UGA Pecan Extension

Nickel Deficiency Prominent in Cold Soils

With the cool temperatures we are experiencing this spring pecan trees are exhibiting some odd foliage characteristics. Normally at this time we have seen foliage reach nearly full expansion and female flowers are in the middle of pollination. But, with temps averaging about 4 degrees below normal, foliage development is behind. The cool soils associated with the delay in our warm up are also leading to the appearance of more mouse ear (nickel deficiency) symptoms on developing foliage. Pecans don’t need much nickel (Ni) but the cool soils limit available uptake and assimilation to those tissues in the tree which need it.

The most common symptom of mouse ear is a rounded or blunt leaflet tip. Affected leaves and leaflets are often smaller in size than healthy foliage.

 

Other symptoms of mouse ear include dwarfing of tree organs, poorly developed root systems, rosetting (see below), delayed bud break, loss of apical dominance, and necrosis of leaflet tips. Symptoms may occur throughout the entire tree, or sporadically throughout the canopy, often evident only on a single major limb or terminal shoot. Mouse ear may consistently reappear from year to year, or appear only occasionally, on the same trees. The degree of severity within the tree canopy typically increases with canopy height.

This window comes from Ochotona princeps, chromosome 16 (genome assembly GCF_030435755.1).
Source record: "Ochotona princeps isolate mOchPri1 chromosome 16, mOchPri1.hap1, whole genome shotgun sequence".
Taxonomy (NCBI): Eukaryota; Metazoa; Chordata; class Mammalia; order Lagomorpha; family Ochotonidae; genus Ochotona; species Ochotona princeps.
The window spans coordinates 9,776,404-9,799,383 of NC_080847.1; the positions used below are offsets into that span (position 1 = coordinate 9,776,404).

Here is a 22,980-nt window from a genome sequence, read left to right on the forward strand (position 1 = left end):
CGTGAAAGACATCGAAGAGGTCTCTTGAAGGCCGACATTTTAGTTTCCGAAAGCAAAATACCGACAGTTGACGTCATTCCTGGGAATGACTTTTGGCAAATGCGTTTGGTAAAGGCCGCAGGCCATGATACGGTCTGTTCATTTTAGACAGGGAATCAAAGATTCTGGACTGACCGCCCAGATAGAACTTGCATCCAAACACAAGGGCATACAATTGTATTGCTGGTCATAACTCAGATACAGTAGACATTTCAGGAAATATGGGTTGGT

The problem is easily corrected with foliar applications of Ni. For mature trees spray 1-1.5 pints/100 gallons. For young trees treated with a hand sprayer, mix 2-4 oz/25 gallons. Be careful not to over-saturate young trees when spraying with a hand sprayer as this can lead to foliage burn.

 

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Lenny Wells

About Lenny Wells

I am an Associate Professor and Extension Horticulture Specialist for pecans at the University of Georgia. My research and extension programs focus on practical cultural management strategies that help to enhance the economic and environmental sustainability of pecan production in Georgia.
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